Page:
Thon hadst a Richard, till a Richard kill'd him. Duch. I had a Richard too, and thou didst kill him;

I had a Rutland too, thou holp'st to kill him.
Q. Mar. Thou had'st a Clarence too, and
Richard kill'd him.

From forth the kennel of thy womb hath crept
A hell-hound, that doth hunt us all to death:
That dog, that had his teeth before his eyes,
To worry lambs, and lap their gentle blood;
That foul defacer of God's handy-work;
That excellent grand tyrant of the earth,
That reigns in galled eyes of weeping souls,
Thy womb let loose, to chase us to our


O upright, just, and true-disposing God,
How do I thank thee, that this carnal cur
Preys on the issue of his mother's body,
And makes her pew-fellow with others' moan!
Duch. O Harry's wife, triumph not in my


God witness with me, I have wept for thine,
Q. Mar Bear with me, I am hungry for re-


And now I cloy me with beholding it.

Thy Edward he is dead, that kill'd my Edward;

Thy other Edward dead, to quit my Edward; Young York he is but bool, because both they

Match not the high perfection of my loss.
Thy Clarence he is dead, that stabb'd my Ed-

And the beholders of this tragic play,
The adulterate Hastings, Rivers,



Untimely, smother'd in their dusky graves.
Richard yet lives, hell's black intelligencer;
Only reserv'd their factor, to buy souls,
And send them thither: But at band, at hand,
Ensues his piteous and unpitied end:
Earth gapes, hell burns, fiends roar, saints

To have him suddenly convey'd from hence :-
Cancel his bond of life, dear God, I pray,
That I may live to say, The dog is dead!
Q. Eliz. Oh! thou didst prophesy, the time
would come,
That I should wish for thee to help me curse
That bottled spider, that foul bunch-back'd

Q. Mar. I call'd thee then, vain flourish of my fortune;

I call'd thee then, poor shadow, painted queen ;
The presentation of but what I was,
The flattering index of a direful pageant,
Que heav'd a high, to be hurl'd down below:
A mother only mock'd with two fair babes ;
A dream of what thou wast; a garish || flag,
To be the aim of every dangerous shot:
A sign of dignity, a breath, a bubble;
A queen in jest, only to fill the scene.
Where is thy husband now? Where be thy

brothers ?

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queen? Where be the bending peers that flatter'd thee? Where be the thronging troops that follow'd thee?

Decline all this, and see what now thou art.
For happy wife, a most distressed widow;
For joyful mother, one that wails the name;
For one being sued to, one that humbly sues;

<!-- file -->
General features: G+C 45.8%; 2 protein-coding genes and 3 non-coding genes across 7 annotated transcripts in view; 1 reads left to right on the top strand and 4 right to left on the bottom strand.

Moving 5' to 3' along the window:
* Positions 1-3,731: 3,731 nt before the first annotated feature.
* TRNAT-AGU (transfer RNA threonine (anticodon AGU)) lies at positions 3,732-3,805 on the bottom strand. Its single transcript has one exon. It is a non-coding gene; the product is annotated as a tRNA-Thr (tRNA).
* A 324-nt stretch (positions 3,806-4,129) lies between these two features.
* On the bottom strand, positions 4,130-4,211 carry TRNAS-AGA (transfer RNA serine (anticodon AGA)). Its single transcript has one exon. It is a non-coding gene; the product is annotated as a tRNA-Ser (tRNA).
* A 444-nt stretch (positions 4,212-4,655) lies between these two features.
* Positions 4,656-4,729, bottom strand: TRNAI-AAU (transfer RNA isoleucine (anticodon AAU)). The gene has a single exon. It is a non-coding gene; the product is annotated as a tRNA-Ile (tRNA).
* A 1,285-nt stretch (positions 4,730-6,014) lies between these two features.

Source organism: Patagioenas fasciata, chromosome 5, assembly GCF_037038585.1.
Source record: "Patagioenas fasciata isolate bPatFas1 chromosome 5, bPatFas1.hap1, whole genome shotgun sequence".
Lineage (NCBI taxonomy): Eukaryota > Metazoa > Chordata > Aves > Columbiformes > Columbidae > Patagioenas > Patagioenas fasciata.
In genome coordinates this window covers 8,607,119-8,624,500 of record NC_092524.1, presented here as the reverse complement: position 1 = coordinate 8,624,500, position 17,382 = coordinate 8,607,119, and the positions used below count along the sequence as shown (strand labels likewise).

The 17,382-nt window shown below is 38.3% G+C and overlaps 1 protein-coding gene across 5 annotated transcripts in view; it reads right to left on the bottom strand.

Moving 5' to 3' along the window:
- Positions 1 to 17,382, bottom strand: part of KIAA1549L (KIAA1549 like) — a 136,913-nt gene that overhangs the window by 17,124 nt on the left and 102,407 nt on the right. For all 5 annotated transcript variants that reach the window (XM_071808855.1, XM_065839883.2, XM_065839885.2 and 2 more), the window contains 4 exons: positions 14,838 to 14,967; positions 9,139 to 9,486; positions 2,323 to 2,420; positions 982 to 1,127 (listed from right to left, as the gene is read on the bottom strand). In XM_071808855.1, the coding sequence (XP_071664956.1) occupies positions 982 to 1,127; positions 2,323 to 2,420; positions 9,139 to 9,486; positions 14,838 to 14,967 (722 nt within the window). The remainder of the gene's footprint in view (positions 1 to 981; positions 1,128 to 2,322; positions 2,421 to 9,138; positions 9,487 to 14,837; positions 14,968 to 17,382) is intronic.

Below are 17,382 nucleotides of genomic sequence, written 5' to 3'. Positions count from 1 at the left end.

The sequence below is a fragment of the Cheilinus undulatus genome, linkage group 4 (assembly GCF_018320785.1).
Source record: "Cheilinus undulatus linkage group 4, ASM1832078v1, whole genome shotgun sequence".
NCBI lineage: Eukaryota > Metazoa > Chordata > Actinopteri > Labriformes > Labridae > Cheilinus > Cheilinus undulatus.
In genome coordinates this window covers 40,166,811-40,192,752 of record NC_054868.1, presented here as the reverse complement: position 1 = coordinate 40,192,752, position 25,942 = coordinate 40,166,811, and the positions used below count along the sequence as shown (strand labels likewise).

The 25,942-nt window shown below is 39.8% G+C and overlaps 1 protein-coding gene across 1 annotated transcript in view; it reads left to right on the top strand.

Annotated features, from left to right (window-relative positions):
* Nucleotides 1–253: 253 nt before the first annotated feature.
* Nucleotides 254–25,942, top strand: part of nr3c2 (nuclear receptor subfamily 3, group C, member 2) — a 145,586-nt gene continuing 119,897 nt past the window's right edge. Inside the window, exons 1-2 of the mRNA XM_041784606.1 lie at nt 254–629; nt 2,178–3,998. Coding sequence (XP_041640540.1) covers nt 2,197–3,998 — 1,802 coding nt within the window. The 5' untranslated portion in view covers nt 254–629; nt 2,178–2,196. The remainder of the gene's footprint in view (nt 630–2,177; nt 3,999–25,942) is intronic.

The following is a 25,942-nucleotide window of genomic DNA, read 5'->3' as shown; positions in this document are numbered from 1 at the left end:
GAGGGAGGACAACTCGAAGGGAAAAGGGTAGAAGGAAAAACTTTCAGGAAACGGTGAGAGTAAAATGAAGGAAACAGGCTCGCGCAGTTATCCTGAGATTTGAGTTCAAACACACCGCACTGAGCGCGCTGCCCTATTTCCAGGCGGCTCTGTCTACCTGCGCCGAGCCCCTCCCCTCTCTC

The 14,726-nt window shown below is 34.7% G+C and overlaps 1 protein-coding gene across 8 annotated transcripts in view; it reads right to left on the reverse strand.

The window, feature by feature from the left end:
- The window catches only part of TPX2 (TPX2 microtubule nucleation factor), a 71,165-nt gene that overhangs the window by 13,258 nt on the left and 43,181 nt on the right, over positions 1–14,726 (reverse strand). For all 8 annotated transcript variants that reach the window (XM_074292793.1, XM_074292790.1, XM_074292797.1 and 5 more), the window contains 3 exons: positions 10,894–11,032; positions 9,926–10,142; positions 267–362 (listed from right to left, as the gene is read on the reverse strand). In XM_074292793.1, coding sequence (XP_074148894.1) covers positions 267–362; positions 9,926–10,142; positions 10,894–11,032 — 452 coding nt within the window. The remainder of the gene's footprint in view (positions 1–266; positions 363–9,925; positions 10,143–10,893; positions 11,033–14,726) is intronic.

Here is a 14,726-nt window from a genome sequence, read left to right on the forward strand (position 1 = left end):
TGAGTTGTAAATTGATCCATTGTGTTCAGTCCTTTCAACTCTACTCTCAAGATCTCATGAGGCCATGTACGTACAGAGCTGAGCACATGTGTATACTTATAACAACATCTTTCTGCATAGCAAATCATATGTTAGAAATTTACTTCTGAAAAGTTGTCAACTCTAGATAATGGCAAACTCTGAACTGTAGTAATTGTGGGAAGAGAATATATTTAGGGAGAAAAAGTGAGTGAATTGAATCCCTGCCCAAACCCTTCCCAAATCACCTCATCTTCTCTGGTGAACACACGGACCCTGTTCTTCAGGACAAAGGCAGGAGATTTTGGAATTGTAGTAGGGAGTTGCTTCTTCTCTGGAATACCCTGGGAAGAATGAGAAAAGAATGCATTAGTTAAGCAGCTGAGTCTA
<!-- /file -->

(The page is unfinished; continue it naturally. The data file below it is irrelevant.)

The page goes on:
For queen, a very caitiff crown'd with care:
For one that scorn'd at me, now scorn'd of me;
For one being fear'd of all, now fearing one;
For one commanding all, obey'd of none.
Thus hath the course of justice wheel'd about,
And left thee but a very prey to time;
Having no more but thought of what thou

To torture thee the more, being what thou art.
Thou didst usurp my place, and dost thou not
Usurp the just proportion of my sorrow?
Now thy proud neck bears half my burden'd

From which even here I slip my wearied head,
And leave the burden of it all on thee.
Farewell, York's wife, and queen of sad mis-

These English woes shall make me smile in

Q. Eliz. O thou well skill'd in curses, stay a while,

And teach me how to curse mine enemies. Q. Mar. Forbear to sleep the night, and fist the day;

Compare dead happiness with living woe; Think that thy babes were fairer than they were,

And he, that slew them, fouler than he is: Bettering thy loss makes the bad-causer worse; Revolving this will teach thee how to curse.

Q. Eliz. My words are dull, O quicken them with thine!

Q. Mar. Thy woes will make them sharp, and pierce like mine.

[Exit Q. MARGARET. Duch. Why should calamity be full of


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The slaughter of the prince that ow'd that crown,

And the dire death of my poor sons and bro thers?

Tell me thou villain-slave, where are my children?

Duch. Thou toad, thou toad, where

brother Clarence?


And little Ned Plantagenet, his son ? Q. Eliz. Where is the gentle Rivers, Vaug han, Grey?

• Owned

Duch. Where is kind Hastings?

K. Rich. A flourish, trumpets!--strike alarum, drums!

Let not the heavens hear these tell-tale women
Rail on the Lord's anointed Strike, I say.--
[Flourish. Alarums.
Either be patient, and entreat me fair,
Or with the clamorous report of war
Thus will I drown your exclamations.
Duch. Art thou my son?

K. Rich. Ay; I thank God, my father, and yourself.

Duch. Then patiently hear my impatience.
K. Rich. Madamn, I have a touch of your con-

That cannot brook the accent of reproof.
Duch. O let me speak.

K. Rich. Do, then; but I'll not hear.
Duch. I will be mild and gentle in my words.
K. Rich. And brief, good mother; for I am
in haste.

Duch. Art thou so hasty? I have staid for thee,

God knows, in torment and in agony.

K. Rich. And came I not at last to comfort you ?

Duch. No, by the holy rood, thou know'st it well,

Thou cam'st on earth to make the earth my


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Thy age confirm'd, proud, subtle, sly, and bloody,

More mild, but yet more harmful, kind in batred :

What comfortable hour canst thou name,
That ever grac'd me in thy company?

K. Rich. 'Faith, none, but Humphrey Hour, that call'd your grace

To breakfast once, forth of my company.
If I be so disgracious in your sight,

Let me march on, and not offend you, madam.—
Strike up the drum.

Duch. I pr'ythee, hear me speak.
K. Rich. You speak too bitterly.
Duch. Hear me a word;

For I shall never speak to thee again.

K. Rich. So.

Duch. Either thou wilt die, by God's just ordinance,

Ere from this war thon turn a conqueror ;
Or I with grief and extreme age shall perish,
And never look upon thy face again.
Therefore, take with thee my most heavy curse;
Which, in the day of battle, tire thee more,
Then all the complete armour that thou wear'st!
My prayers on the adverse party fight;
And there the little souls of Edward's children
Whisper the spirits of thine enemies,
And promise them success and victory.
Bloody thou art, bloody will be thy end;

Q. Eliz. And must she die for this? O let her live,

And I'll corrupt her manners, stain her beauty; Slander nyself, as false to Edward's bed; Throw over her the veil of infamy:

So she may live uuscarr'd of bleeding slaughter & I will confess she was not Edward's daughter. K. Rich. Wrong not her birth, she is of royal blood.

Q. Eliz. To save her life, I'll say she is not


K. Rich. Her life is safest only in her birth. Q. Eliz. And only in that safety died her brothers.

K. Rich. Lo, at their birth good stars were opposite.